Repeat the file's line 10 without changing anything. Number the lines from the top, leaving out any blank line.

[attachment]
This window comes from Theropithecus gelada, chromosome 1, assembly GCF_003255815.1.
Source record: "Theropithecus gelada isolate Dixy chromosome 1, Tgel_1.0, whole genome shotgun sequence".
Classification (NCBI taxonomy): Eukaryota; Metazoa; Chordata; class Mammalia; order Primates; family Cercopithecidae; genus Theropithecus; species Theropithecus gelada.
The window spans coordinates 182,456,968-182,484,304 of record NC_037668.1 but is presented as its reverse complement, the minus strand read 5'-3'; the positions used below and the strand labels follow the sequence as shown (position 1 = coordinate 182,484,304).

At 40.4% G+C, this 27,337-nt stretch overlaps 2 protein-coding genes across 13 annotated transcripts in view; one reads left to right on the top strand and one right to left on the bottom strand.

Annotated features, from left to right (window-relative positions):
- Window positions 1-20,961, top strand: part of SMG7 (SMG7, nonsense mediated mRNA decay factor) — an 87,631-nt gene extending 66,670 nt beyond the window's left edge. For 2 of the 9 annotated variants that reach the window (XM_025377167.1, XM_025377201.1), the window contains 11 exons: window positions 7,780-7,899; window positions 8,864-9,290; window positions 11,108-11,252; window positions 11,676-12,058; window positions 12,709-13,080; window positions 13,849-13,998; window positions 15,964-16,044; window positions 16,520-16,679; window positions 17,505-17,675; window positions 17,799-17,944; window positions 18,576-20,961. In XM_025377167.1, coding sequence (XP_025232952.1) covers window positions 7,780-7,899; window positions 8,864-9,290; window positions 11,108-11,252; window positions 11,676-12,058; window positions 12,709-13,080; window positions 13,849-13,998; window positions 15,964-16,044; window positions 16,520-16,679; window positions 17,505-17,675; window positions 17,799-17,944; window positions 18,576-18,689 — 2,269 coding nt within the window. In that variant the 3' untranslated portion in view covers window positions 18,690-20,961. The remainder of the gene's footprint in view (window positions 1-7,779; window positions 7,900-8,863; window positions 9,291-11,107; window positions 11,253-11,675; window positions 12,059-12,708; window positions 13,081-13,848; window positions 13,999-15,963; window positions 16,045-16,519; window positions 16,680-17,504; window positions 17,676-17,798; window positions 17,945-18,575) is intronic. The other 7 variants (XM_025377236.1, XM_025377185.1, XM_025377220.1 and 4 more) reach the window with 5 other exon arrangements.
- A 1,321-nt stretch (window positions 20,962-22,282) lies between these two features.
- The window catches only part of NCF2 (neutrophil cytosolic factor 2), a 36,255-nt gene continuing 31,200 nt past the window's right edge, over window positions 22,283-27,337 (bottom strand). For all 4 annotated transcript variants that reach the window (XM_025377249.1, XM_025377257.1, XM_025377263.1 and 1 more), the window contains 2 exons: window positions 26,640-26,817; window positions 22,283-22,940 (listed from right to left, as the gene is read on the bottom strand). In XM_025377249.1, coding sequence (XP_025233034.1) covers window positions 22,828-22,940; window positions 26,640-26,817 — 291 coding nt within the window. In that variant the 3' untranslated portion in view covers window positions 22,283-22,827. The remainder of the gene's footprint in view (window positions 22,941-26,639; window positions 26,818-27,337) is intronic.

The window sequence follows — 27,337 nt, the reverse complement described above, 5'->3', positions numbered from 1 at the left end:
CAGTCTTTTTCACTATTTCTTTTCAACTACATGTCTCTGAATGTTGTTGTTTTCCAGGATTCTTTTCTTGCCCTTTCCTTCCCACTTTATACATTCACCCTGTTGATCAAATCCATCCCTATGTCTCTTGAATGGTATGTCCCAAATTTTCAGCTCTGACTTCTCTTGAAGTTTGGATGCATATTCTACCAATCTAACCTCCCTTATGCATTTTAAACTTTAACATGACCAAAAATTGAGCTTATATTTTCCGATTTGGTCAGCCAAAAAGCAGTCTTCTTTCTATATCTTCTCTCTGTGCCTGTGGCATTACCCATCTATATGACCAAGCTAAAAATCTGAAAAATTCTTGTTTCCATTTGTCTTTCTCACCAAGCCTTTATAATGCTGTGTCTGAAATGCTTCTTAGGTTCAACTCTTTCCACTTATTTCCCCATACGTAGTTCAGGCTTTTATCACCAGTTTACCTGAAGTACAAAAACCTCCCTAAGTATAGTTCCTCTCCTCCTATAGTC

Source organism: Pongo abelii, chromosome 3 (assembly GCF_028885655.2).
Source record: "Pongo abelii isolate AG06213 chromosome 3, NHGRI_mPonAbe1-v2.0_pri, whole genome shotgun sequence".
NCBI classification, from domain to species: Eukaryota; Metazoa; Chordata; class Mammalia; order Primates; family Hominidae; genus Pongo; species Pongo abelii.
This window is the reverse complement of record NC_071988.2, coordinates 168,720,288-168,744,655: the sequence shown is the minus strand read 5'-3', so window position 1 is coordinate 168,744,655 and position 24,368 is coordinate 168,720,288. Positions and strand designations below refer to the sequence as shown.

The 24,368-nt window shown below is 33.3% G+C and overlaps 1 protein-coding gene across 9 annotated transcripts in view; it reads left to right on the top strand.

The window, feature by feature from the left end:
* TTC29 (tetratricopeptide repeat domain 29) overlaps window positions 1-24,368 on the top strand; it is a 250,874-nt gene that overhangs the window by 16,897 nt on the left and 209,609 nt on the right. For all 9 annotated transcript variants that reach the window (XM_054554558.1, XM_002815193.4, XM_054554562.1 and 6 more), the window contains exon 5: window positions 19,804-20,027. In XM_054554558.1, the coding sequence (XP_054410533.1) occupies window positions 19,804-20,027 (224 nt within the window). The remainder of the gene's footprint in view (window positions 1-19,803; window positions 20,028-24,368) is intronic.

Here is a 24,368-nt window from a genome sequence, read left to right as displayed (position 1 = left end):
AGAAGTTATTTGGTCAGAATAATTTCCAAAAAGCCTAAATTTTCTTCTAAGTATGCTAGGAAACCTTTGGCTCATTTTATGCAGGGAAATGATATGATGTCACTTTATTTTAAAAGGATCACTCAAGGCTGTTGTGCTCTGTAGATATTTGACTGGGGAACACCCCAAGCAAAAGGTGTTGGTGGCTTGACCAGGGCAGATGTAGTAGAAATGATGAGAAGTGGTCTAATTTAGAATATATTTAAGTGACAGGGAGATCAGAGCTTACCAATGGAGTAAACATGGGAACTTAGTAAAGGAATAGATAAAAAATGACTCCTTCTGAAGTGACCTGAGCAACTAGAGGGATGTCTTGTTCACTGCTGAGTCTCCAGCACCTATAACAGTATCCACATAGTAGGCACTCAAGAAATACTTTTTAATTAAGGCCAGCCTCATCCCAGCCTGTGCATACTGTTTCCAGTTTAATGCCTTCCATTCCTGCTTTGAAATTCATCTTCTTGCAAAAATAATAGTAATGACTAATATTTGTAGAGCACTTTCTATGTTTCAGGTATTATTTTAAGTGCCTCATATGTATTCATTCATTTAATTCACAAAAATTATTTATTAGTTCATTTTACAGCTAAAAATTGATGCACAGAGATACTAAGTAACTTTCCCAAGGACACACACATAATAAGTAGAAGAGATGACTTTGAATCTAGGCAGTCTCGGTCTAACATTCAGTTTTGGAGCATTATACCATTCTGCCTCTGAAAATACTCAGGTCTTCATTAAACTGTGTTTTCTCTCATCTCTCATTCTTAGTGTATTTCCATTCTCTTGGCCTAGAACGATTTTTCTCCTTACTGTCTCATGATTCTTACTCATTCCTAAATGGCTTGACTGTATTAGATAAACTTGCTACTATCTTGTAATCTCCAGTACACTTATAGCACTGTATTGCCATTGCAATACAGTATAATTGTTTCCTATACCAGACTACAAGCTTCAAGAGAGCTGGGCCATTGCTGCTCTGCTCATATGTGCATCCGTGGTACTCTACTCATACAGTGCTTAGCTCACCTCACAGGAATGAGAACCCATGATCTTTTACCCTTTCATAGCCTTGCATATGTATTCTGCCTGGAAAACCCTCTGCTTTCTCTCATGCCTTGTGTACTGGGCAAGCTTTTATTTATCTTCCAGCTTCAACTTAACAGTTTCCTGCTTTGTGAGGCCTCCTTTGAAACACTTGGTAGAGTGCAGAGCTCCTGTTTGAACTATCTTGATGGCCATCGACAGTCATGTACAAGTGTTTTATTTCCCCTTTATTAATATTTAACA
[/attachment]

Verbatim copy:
The window sequence follows — 27,337 nt, the reverse complement described above, 5'->3', positions numbered from 1 at the left end: